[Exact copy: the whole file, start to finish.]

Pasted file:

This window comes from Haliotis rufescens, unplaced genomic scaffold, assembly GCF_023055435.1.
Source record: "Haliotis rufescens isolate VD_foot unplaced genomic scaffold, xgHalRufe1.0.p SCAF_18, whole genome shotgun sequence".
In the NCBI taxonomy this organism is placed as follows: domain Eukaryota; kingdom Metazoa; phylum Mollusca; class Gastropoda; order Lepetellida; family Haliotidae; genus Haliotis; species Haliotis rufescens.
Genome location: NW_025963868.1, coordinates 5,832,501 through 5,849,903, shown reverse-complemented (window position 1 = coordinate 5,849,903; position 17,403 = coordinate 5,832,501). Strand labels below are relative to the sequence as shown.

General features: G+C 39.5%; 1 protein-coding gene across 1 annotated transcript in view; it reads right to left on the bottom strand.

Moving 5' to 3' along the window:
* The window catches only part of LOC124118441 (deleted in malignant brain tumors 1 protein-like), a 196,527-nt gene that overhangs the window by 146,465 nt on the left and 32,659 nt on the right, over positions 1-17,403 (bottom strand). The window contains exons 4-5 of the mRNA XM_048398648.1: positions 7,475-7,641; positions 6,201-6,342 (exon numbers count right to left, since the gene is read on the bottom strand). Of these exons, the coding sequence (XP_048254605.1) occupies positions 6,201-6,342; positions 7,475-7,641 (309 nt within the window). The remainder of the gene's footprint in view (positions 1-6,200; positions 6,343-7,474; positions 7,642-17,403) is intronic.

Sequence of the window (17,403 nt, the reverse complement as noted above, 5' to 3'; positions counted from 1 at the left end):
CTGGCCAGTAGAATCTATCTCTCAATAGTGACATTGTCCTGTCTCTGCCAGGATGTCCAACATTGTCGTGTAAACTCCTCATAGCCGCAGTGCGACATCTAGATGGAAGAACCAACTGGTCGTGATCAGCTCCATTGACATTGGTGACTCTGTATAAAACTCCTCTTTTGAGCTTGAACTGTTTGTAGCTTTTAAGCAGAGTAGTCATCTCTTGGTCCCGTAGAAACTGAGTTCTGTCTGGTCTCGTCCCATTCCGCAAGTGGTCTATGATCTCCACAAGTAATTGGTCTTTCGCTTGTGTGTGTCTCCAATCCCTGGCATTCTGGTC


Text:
This window comes from Haliotis rufescens, unplaced genomic scaffold, assembly GCF_023055435.1.
Source record: "Haliotis rufescens isolate VD_foot unplaced genomic scaffold, xgHalRufe1.0.p SCAF_18, whole genome shotgun sequence".
In the NCBI taxonomy this organism is placed as follows: domain Eukaryota; kingdom Metazoa; phylum Mollusca; class Gastropoda; order Lepetellida; family Haliotidae; genus Haliotis; species Haliotis rufescens.
Genome location: NW_025963868.1, coordinates 5,832,501 through 5,849,903, shown reverse-complemented (window position 1 = coordinate 5,849,903; position 17,403 = coordinate 5,832,501). Strand labels below are relative to the sequence as shown.

General features: G+C 39.5%; 1 protein-coding gene across 1 annotated transcript in view; it reads right to left on the bottom strand.

Moving 5' to 3' along the window:
* The window catches only part of LOC124118441 (deleted in malignant brain tumors 1 protein-like), a 196,527-nt gene that overhangs the window by 146,465 nt on the left and 32,659 nt on the right, over positions 1-17,403 (bottom strand). The window contains exons 4-5 of the mRNA XM_048398648.1: positions 7,475-7,641; positions 6,201-6,342 (exon numbers count right to left, since the gene is read on the bottom strand). Of these exons, the coding sequence (XP_048254605.1) occupies positions 6,201-6,342; positions 7,475-7,641 (309 nt within the window). The remainder of the gene's footprint in view (positions 1-6,200; positions 6,343-7,474; positions 7,642-17,403) is intronic.

Sequence of the window (17,403 nt, the reverse complement as noted above, 5' to 3'; positions counted from 1 at the left end):
CTGGCCAGTAGAATCTATCTCTCAATAGTGACATTGTCCTGTCTCTGCCAGGATGTCCAACATTGTCGTGTAAACTCCTCATAGCCGCAGTGCGACATCTAGATGGAAGAACCAACTGGTCGTGATCAGCTCCATTGACATTGGTGACTCTGTATAAAACTCCTCTTTTGAGCTTGAACTGTTTGTAGCTTTTAAGCAGAGTAGTCATCTCTTGGTCCCGTAGAAACTGAGTTCTGTCTGGTCTCGTCCCATTCCGCAAGTGGTCTATGATCTCCACAAGTAATTGGTCTTTCGCTTGTGTGTGTCTCCAATCCCTGGCATTCTGGTC